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Typical and atypical rolandic epilepsy in childhood: a follow-up study.

Authors
  • Verrotti, Alberto
  • Latini, Giuseppe
  • Trotta, Daniela
  • Giannuzzi, Raffaella
  • Cutarella, Rocco
  • Morgese, Guido
  • Chiarelli, Francesco
Type
Published Article
Journal
Pediatric Neurology
Publisher
Elsevier
Publication Date
Jan 01, 2002
Volume
26
Issue
1
Pages
26–29
Identifiers
PMID: 11814731
Source
Medline
License
Unknown

Abstract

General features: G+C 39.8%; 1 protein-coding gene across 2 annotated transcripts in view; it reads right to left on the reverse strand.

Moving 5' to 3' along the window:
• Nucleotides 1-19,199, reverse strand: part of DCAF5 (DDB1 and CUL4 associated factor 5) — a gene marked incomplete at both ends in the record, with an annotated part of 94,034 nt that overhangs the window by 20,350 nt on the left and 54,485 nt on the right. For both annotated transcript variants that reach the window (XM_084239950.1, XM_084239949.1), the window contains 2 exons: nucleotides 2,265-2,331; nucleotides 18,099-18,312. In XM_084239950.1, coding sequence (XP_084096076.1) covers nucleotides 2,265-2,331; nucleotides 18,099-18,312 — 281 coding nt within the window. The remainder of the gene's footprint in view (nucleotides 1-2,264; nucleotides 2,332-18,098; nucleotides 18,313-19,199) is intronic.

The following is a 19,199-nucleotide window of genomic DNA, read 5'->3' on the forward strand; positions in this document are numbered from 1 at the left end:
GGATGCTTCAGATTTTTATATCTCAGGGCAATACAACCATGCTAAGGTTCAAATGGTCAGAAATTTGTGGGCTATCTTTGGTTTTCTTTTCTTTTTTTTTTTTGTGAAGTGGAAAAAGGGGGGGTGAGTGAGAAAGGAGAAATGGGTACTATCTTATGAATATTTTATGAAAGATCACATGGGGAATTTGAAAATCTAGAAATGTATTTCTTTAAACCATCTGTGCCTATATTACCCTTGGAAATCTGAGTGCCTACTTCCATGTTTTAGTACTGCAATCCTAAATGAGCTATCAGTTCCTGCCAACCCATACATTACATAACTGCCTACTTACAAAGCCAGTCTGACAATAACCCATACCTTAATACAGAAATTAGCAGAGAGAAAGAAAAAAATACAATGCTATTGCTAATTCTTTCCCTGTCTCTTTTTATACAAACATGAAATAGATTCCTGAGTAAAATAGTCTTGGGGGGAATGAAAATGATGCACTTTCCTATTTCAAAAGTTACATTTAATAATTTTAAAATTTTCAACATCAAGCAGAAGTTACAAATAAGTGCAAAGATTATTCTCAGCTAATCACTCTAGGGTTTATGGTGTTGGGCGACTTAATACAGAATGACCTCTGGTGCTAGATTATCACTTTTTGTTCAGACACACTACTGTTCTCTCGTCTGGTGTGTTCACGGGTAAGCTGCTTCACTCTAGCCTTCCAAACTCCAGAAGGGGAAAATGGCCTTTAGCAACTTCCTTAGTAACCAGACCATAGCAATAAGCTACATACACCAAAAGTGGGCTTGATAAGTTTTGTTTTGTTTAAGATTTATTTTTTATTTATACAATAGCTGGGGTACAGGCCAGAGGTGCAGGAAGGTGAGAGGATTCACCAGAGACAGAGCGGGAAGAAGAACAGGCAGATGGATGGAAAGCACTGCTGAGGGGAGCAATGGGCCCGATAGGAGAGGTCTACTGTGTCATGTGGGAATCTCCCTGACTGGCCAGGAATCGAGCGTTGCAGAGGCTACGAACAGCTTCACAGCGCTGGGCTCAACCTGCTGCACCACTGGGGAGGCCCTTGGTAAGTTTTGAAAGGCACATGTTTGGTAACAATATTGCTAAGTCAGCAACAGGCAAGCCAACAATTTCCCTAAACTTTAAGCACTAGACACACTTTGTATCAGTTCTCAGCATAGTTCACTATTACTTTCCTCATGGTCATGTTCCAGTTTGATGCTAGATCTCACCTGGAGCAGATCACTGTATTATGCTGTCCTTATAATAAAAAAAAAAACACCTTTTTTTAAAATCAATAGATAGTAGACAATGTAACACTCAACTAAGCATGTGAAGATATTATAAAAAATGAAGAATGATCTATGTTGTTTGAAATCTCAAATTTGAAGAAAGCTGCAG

Atypical features of rolandic epilepsy are not uncommon, although the long-term prognosis of this condition is not known. Eighty-five children (50 male and 35 female) attending the Department of Pediatrics of the University of Chieti, the Department of Pediatrics of Brindisi Hospital, and the Department of Neurology of San Valentino Hospital were selected for the study; these patients were subdivided into two groups according to their clinical presentation. Group A consisted of children who suffered from typical rolandic epilepsy and Group B consisted of children with atypical features of rolandic epilepsy. All patients of both groups were re-evaluated after at least 8 years from the first evaluation, and the frequency of seizures and the response to treatment were similar in the two groups of children. In spite of this fact, in patients who suffered from atypical rolandic epilepsy, we found a significantly higher percentage of learning and behavioral disabilities than in children affected by the classical form of rolandic epilepsy (45.5% vs 7.8%; P < 0.0001). In conclusion, atypical rolandic epilepsy seems to be associated with a high percentage of learning and behavioral disorders.

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